I attended mLearn last week to present a long paper on some of the outcomes of the Australian Standards for Mobile Learning, but I also had a range of other m-learning issues I was keen on sharing and discussing.
One of these topics was the use of 2D barcodes (or ‘mobile codes‘ as they are sometimes referred to) – specifically, Quick Response or QR Codes. Since I initially proposed the use of QR Codes as a way to link physical objects or locations with electronic and online learning materials, several excellent educators and educational developers have picked up on the potential of this technology – which is free to use and develop, and well-supported by free software, to both create QR Codes and decode them using ordinary camera phones.
I had the opportunity to mention QR Codes in my mLearn presentation, and provided a bit more information during question time; but I also did many demonstrations at other times during the conference, using QR Codes I screen printed onto all of my shirts for the conference, or QR Code stamps I had made to print codes directly onto my business cards. The QR Codes I used provided a link to a mobile-enabled Winksite page with all of my contact details for the conference.
Screen printing QR Codes successfully onto both light and dark t-shirts required both positive and negative versions of the screen print image (to print in either white or black ink). Printing both white and black ink onto the red shirt was a matter of combining both the positive and negative screen prints – the image itself provided its own very accurate registration marks, thanks to the three corner “squares” on each QR code, which made overprinting easy and very precise indeed. [Disclaimer: while I'm familiar with creating complex screen prints, this probably isn't everyone's cup of tea. However, I can create custom QR Code t-shirts for other educators for about A$20 (or even less for multiple items); the other alternative is to send your design to CafePress who will professionally print any design you like onto a t-shirt (or other item) for you].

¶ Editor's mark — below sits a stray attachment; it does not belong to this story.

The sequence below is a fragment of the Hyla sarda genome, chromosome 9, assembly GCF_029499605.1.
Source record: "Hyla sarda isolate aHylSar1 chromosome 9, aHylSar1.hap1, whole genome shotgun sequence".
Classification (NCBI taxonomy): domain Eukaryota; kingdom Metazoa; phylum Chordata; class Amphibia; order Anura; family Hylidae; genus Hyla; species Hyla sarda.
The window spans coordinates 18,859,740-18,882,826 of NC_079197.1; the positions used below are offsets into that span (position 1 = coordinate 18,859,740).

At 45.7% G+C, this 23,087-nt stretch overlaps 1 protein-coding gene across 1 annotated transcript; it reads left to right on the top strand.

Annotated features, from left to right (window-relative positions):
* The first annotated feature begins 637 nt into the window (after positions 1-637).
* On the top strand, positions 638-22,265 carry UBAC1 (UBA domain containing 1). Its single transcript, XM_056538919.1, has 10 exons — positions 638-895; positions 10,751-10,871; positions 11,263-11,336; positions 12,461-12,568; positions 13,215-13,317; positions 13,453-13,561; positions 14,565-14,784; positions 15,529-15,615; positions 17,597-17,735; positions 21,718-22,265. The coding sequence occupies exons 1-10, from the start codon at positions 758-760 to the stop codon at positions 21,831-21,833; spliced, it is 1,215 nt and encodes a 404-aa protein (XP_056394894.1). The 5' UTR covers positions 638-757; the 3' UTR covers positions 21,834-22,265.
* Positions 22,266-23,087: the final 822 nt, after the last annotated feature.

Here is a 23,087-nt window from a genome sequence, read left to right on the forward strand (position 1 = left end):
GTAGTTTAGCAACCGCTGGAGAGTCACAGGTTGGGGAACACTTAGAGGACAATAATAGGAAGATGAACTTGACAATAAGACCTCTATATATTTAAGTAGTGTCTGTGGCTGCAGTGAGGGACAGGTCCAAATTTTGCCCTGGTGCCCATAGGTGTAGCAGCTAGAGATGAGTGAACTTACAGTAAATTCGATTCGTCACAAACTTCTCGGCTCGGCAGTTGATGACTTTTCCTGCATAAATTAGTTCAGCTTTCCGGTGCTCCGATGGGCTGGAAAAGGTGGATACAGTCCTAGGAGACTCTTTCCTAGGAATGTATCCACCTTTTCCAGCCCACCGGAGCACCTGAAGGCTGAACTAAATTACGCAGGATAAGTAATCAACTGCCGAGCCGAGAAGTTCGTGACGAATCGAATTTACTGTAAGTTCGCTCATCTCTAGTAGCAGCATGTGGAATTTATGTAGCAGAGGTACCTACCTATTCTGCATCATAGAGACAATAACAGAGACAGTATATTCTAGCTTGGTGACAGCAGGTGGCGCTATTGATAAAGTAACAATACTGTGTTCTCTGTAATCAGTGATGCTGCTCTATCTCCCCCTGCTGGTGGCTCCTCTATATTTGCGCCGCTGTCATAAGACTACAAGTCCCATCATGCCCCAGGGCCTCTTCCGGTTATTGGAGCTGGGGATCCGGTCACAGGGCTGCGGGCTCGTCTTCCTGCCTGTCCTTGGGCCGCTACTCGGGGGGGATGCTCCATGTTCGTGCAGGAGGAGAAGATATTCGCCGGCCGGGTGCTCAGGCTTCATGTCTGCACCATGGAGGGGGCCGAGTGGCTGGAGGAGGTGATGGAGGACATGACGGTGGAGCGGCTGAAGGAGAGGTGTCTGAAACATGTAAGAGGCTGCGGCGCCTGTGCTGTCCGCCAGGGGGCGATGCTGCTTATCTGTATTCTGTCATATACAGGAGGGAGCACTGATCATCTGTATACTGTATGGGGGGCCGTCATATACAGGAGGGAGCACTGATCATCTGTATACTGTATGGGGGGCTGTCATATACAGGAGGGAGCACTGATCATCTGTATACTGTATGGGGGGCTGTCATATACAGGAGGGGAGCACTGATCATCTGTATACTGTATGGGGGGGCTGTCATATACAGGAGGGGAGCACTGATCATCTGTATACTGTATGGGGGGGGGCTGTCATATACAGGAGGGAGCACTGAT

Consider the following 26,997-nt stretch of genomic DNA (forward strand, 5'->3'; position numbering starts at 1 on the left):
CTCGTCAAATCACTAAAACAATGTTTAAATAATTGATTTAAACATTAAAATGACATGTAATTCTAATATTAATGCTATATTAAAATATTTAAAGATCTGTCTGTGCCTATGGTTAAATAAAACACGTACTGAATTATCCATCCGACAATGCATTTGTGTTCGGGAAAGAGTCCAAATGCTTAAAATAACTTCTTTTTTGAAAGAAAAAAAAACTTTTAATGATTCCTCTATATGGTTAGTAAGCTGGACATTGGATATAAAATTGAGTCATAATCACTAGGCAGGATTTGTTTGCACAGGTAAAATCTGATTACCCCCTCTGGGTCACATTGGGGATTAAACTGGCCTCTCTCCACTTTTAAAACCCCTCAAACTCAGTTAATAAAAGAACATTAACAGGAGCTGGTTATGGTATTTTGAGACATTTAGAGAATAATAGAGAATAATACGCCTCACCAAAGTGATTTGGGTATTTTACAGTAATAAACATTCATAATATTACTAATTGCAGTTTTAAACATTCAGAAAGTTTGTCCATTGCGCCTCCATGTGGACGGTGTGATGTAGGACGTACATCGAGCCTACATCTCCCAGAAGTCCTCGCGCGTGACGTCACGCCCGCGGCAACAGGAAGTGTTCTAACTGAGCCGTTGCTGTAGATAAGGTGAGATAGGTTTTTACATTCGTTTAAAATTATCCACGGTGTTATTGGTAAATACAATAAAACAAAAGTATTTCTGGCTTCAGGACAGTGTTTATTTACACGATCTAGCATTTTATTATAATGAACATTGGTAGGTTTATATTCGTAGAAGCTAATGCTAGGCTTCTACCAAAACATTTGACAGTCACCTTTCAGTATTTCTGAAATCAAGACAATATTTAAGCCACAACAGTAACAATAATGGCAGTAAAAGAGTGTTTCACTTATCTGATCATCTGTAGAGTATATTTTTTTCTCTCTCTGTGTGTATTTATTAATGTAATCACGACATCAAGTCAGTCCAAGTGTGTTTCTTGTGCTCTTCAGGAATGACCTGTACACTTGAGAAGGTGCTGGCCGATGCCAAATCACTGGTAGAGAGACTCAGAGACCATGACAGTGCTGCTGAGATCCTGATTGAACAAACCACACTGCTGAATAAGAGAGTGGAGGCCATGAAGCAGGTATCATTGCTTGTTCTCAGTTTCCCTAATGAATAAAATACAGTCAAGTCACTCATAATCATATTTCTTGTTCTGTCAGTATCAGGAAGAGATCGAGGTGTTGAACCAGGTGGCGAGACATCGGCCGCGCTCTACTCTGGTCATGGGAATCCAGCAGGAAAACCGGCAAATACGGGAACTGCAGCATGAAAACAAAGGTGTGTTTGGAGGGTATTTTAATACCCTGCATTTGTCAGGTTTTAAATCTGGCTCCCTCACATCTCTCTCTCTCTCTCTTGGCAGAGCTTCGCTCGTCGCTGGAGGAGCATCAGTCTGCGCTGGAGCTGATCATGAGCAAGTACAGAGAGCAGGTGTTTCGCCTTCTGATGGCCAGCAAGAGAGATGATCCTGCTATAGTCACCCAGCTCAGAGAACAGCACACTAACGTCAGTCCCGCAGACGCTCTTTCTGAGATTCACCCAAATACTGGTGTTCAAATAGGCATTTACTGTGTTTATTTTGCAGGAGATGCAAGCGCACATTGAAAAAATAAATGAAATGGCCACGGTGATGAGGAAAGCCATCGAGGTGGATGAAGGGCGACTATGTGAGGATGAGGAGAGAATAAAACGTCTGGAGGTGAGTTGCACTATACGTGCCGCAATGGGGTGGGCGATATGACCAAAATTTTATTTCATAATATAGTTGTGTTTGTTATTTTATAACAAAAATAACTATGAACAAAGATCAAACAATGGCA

I also ordered two stamps from Canberra Rubber Stamps and Signs, and they obligingly made self-inking and standard versions of my QR Code on a 28mm blank, within 3 working hours of me placing my order. I was very impressed (and grateful!). The standard stamp cost under A$20; the self-inking version was a little more expensive, but under A$45.
Using these stamps I was able to print QR Codes on all my business cards and
do over 20 live demonstrations of the creating and decoding QR Codes to other conference attendees. I had a green stamp pad to show how different colours could be used to create QR Codes (a bit more interesting than black-and-white), and I also brought self-laminating plastic pouches to demonstrate how to waterproof the cards.
Anyway, all this was a lot of fun, and apart from allowing me to share one of my particular interests in mobile learning, it was another conduit enabling me to meet many other terrific conference attendees. No doubt I’ll do something similar for future conference attendances!
If you’re attending an m-learning conference in the future, consider having a QR Code for your own contact information added to your business card; getting a QR Code stamp made; adding a QR Code for your contact details or website to your presentation; or even having it printed on a t-shirt so other attendees can “snap” your details in seconds!